Guardian Unlimited
TV review
Spiritual depths

Rupert Smith
Friday June 18, 2004
The Guardian

It's difficult to write about religion without offending someone, but mercifully we're reviewing a television programme here, and not the mixture of wishful thinking and wilful credulity that leads people to worship soi-disant gurus such as Swami Sai Baba.

BBC2's This World strand last night gave us The Secret Swami, an entertaining hour that made a compelling case against Sai Baba, portraying him as a charlatan and an abuser.

  Young men who claimed to have been sexually abused by Sai Baba related hair-raising stories of "private interviews" in which the not-so-holy man pulled his skirt over his head and invited them to get down and dirty. Hilariously, one Hindu scholar reminded us that this is a practice sanctioned by neither scripture nor tradition. "Worship of the linga does not include doing the blow-job."

What started out as a routine denunciation developed into something more sinister. Sadly, the moment I see a man in a dress surrounded by grinning worshippers, I'm looking for a catch - and it didn't take much to prove that Sai Baba's "miracles" were nothing more than a bit of old-fashioned sleight of hand. On that basis, we might all end up worshipping David Blaine, which is a worry. But reporter Tanya Datta did her job properly, and went far beneath the surface of magic tricks and gaudy tat. She found that Sai Baba bought the eternal gratitude of rural Indian villagers by paying for clean water supplies, and that he caused a massive hospital to be built, funded by one of his followers, Isaac Tigrett, who co-founded the Hard Rock Cafe chain. She discovered also that the Indian government, rightly mindful of the rural vote, has turned a blind eye to claims of wrongdoing in the Baba camp. A government official got very shirty indeed with Ms Datta, shouting denials before he'd even heard the allegations. In these cases, "no" usually does mean "yes".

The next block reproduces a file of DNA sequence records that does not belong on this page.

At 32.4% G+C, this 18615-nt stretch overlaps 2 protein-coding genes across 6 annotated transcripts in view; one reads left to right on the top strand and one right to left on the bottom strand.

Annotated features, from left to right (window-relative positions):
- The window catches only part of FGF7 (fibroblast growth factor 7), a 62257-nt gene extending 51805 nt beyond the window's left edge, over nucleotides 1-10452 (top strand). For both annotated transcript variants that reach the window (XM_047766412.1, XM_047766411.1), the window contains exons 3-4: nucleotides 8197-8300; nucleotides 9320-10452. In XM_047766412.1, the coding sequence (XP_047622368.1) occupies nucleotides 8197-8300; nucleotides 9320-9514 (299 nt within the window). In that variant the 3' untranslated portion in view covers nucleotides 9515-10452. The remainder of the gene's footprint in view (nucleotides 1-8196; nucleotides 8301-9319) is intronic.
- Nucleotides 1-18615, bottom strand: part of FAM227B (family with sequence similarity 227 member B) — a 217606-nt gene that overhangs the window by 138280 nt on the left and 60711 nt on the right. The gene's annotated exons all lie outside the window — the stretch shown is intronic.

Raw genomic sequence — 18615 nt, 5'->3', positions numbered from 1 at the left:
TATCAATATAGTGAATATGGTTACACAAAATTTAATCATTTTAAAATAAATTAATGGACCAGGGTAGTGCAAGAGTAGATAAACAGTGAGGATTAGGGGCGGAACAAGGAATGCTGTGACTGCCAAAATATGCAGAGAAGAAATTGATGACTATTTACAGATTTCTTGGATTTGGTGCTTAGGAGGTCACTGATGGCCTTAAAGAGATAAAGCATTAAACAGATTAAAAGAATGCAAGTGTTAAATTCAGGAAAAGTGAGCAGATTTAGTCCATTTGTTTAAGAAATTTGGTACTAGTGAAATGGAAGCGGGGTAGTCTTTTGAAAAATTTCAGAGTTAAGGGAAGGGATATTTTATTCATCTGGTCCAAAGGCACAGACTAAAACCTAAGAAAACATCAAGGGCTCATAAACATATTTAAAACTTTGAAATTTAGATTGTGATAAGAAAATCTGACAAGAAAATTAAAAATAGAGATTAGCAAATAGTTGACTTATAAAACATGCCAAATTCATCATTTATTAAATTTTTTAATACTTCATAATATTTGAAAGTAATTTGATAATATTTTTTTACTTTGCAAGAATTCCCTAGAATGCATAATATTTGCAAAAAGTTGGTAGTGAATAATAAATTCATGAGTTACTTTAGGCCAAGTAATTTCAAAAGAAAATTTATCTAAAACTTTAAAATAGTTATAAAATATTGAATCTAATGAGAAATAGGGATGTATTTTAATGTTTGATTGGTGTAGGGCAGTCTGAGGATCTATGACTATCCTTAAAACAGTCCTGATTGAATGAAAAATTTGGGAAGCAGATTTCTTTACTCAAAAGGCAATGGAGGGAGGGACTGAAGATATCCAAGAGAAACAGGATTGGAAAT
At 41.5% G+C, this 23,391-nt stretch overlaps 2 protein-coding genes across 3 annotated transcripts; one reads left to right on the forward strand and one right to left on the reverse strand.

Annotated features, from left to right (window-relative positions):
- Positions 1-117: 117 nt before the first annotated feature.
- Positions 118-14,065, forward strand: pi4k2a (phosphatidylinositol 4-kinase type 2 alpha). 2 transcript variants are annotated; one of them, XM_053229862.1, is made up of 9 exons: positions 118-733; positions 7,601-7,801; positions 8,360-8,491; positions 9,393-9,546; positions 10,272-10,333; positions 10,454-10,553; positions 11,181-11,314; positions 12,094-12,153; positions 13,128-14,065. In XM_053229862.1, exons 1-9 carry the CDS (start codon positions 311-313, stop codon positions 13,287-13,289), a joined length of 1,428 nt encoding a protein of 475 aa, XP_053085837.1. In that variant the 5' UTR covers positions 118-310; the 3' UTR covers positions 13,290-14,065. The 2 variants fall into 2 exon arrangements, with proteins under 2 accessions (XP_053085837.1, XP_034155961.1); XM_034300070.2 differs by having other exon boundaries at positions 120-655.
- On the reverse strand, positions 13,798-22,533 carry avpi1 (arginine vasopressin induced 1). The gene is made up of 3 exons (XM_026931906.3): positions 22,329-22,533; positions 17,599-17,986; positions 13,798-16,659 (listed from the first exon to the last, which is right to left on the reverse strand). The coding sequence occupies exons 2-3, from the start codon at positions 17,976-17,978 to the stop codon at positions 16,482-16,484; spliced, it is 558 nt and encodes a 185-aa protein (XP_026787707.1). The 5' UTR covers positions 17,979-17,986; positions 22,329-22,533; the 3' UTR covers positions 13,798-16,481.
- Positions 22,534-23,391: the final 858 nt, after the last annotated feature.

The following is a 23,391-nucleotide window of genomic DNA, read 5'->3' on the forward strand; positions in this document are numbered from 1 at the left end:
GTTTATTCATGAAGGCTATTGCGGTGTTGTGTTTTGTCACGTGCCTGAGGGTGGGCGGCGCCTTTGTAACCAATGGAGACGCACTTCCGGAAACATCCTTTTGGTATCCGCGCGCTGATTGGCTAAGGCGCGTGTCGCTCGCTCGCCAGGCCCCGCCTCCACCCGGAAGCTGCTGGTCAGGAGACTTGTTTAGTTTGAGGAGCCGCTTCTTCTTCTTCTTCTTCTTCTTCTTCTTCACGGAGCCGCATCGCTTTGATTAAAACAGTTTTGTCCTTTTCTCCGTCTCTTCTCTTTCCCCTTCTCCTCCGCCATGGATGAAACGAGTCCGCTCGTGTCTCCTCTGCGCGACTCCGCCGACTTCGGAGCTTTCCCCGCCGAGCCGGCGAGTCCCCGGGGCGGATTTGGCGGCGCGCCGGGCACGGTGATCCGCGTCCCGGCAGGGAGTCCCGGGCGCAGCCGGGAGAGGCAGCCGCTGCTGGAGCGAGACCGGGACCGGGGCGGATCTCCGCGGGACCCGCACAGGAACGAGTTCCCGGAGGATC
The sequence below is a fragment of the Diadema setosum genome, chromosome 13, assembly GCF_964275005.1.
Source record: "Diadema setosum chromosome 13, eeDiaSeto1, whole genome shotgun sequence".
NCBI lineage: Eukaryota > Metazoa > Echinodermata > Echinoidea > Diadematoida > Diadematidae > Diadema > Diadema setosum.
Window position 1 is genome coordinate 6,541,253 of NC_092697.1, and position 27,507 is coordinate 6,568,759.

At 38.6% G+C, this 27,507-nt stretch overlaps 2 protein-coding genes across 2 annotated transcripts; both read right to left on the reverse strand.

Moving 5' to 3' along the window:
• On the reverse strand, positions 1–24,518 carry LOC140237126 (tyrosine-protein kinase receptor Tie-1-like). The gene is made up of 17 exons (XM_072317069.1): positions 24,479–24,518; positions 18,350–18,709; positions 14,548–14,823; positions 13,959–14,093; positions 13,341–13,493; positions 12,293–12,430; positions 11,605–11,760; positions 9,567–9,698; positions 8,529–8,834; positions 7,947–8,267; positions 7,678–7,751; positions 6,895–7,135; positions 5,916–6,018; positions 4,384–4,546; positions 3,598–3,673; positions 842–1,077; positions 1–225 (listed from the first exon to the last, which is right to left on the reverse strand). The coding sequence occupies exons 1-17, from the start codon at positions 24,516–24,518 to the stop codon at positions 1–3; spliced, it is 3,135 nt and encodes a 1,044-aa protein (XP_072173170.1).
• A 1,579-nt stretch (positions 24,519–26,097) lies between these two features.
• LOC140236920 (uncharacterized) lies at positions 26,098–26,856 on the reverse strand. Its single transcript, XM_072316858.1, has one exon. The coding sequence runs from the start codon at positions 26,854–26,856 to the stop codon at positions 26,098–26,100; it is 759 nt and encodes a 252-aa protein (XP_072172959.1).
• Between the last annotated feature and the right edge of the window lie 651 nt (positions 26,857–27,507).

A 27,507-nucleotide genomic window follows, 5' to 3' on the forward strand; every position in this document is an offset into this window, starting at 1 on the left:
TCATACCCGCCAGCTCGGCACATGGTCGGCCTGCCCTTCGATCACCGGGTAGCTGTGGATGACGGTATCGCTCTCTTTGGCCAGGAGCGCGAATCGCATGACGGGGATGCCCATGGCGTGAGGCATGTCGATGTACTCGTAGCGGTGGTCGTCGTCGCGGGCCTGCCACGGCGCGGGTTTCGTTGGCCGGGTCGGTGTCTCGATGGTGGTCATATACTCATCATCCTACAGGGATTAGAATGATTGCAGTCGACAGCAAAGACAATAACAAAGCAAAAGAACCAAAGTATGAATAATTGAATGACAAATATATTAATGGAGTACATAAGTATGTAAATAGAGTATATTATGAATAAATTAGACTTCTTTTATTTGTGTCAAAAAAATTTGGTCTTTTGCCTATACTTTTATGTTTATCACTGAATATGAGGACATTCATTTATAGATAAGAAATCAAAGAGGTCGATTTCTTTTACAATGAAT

There was little room amid all the skulduggery for any real examination of Sai Baba's theology; all we learned was that he is an avatar, although of whom was not made clear, and that he conveniently embraces all religions. Without any real exegesis of his ideas, it was hard to know exactly what his followers believed in - it surely can't just have been Baba's ability to produce fake Rolexes out of thin air, or cough up eggs.

But even former disciples couldn't shed much light on what turned them into such true believers. A nice family from Arkansas were so crazy about Sai Baba that they encouraged their teenage son to spend as much time with the guru as possible. Despite allegations of abuse at the hands of Sai Baba, the son came out with the astonishing comment, "we are all tools, and we all have to be around for Swami to use - if he needs a screwdriver".

An hour wasn't enough to do the subject justice, and for once I was left wanting more. This isn't something I'd say lightly about television documentaries, which usually need to be edited by 50%. The mystery of Sai Baba, of his apparent protection by the authorities, of his canny manipulation of the rural poor and his inexplicable appeal to rich westerners, only deepened. Astonishingly, Sai Baba has not yet had the collar of his robe fingered by the long arm of the law.


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